Breast cancer is the second most common kind of cancer in women. About 1 in 8 women born today in the United States will get breast cancer at some point. The good news is that most women can survive breast cancer if it’s found and treated early. A mammogram – the screening test for breast cancer – can help find breast cancer early when it’s easier to treat. Every person should know the symptoms and signs of breast cancer, and any time an abnormality is discovered, it should be investigated by a healthcare professional. Most people who have breast cancer symptoms and signs will initially notice only one or two, and the presence of these symptoms and signs do not automatically mean that you have breast cancer.
Dr. Biren Shah, director of breast imaging at VCU Massey Cancer Center says, “the goal of breast cancer screening is to reduce deaths caused by breast cancer by finding a breast cancer early, when treatment is more effective and less harmful. Many studies have shown 30 to 40 percent fewer deaths due to breast cancer among women screened with mammography than among those who were not screened.”
Adult women of all ages are encouraged to perform breast self-exams at least once a month. While mammograms can help you to detect cancer before you can feel a lump, breast self-exams help you to be familiar with how your breasts look and feel so you can alert your healthcare professional if there are any changes.
“Annual screening mammography starting at the age of 40 results in the greatest reduction in mortality, the most lives saved and the most years of life gained. One in 6 breast cancers occur in women in their 40’s,” says Dr. Shah. “That is why the American College of Radiology and Society of Breast Imaging recommend annual screening mammography starting at the age of 40.”
How Should A Breast Self-Exam Be Performed?
1) In the Shower
Using the pads of your fingers, move around your entire breast in a circular pattern moving from the outside to the center, checking the entire breast and armpit area. Check both breasts each month feeling for any lump, thickening, or hardened knot.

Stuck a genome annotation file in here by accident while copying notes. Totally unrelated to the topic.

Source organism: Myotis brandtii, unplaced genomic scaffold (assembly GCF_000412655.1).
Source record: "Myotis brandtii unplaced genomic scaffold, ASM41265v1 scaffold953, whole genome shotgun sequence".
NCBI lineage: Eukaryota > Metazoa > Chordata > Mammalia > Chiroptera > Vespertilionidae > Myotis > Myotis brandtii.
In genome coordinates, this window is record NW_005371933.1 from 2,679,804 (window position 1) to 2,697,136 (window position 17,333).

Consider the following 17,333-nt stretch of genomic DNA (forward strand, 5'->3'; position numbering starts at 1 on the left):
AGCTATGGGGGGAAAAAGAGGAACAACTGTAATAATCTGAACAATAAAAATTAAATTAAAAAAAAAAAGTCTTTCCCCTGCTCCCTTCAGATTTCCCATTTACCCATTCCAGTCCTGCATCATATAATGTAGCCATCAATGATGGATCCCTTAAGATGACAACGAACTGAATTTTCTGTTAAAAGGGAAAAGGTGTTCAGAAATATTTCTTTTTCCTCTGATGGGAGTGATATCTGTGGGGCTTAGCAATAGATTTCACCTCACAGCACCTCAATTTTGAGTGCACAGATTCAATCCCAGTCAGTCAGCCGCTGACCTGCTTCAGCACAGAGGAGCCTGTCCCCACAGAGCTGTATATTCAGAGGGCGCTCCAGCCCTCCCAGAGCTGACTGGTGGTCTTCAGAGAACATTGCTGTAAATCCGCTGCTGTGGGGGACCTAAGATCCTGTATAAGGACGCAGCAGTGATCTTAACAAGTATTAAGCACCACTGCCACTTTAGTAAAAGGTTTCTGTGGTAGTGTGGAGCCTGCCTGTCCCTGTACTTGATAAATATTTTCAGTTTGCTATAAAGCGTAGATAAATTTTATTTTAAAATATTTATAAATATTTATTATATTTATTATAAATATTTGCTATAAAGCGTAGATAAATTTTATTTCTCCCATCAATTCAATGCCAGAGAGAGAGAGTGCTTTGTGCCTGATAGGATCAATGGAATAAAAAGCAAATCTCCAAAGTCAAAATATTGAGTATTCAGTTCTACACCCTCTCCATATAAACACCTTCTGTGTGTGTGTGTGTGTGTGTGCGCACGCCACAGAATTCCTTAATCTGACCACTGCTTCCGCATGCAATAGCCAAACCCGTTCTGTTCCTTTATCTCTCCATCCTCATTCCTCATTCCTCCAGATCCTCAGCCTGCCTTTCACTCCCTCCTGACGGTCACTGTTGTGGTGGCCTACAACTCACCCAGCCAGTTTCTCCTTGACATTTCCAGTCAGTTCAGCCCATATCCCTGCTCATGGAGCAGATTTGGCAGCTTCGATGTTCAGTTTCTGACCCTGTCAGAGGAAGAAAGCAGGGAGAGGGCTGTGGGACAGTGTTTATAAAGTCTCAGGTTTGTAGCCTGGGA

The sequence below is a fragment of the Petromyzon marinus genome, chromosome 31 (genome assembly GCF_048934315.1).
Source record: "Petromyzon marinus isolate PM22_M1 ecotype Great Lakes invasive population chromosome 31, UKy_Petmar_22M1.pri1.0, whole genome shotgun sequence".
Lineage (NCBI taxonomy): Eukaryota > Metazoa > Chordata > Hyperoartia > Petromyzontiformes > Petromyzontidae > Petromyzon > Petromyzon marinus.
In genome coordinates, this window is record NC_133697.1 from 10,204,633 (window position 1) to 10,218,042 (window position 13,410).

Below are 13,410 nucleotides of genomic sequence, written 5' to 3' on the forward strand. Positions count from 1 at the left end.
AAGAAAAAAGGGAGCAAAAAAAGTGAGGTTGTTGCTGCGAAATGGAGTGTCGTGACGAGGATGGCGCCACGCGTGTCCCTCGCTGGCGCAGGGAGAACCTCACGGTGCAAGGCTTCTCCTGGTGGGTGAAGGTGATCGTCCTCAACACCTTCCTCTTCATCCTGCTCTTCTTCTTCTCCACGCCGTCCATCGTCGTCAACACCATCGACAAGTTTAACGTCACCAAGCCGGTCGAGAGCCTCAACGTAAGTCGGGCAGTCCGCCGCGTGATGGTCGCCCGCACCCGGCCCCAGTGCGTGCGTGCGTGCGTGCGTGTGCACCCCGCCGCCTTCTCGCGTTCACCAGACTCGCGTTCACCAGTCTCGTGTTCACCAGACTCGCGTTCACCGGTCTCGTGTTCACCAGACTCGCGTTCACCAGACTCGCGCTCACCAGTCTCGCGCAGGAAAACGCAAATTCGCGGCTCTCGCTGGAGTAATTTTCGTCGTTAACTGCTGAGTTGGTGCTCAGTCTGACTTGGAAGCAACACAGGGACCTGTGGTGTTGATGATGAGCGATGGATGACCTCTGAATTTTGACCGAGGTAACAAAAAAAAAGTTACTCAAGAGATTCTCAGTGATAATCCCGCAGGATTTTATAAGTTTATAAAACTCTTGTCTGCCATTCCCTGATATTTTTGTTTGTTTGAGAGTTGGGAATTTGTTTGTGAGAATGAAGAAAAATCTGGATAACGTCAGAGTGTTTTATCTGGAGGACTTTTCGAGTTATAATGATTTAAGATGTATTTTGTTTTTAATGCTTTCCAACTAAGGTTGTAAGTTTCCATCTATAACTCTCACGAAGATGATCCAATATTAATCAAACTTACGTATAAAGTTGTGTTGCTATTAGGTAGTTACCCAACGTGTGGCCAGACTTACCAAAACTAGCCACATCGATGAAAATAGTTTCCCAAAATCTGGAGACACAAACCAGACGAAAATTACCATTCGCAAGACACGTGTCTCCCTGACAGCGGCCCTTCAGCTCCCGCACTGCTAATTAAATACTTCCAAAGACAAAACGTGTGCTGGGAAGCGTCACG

2) In Front of a Mirror
Visually inspect your breasts with your arms at your sides. Next, raise your arms high overhead. Look for any changes in the contour, any swelling, or dimpling of the skin, or changes in the nipples. Next, rest your palms on your hips and press firmly to flex your chest muscles. Left and right breasts will not exactly match — few women’s breasts do, so look for any dimpling, puckering, or changes, particularly on one side.
3) Lying Down
When lying down, the breast tissue spreads out evenly along the chest wall. Place a pillow under your right shoulder and your right arm behind your head. Using your left hand, move the pads of your fingers around your right breast gently in small circular motions covering the entire breast area and armpit.
Use light, medium, and firm pressure. Squeeze the nipple; check for discharge and lumps. Repeat these steps for your left breast.
- If you are a woman age 40 to 49, talk with your doctor about when to start getting mammograms and how often to get them.
- If you are a woman age 50 to 74, be sure to get a mammogram every 2 years. You may also choose to get them more often.
“There are several things a woman can do to lower her risk of breast cancer as well as things a woman can do to detect a breast cancer early so that she maximizes her chances of survival even after a diagnosis of breast cancer,” says Dr. Kandace McGuire, chief of breast surgery and surgical leader of the Breast Health Program at VCU Massey Cancer Center.
(1) Maintaining a normal body mass index (BMI). Overweight and obese women have a higher risk of breast cancer than those with a normal BMI.
(2) Limiting alcohol intake. Women who drink more than two alcoholic beverages per week have an increased risk of breast cancer.
(3) Regular exercise. Women who exercise regularly can lower their risk of breast cancer.
(4) Breastfeeding. Breastfeeding, especially for 1 year or longer, can lower the risk of breast cancer.
Talk to a doctor about your risk for breast cancer, especially if a close family member of yours had breast or ovarian cancer. Your doctor can help you decide when and how often to get mammograms.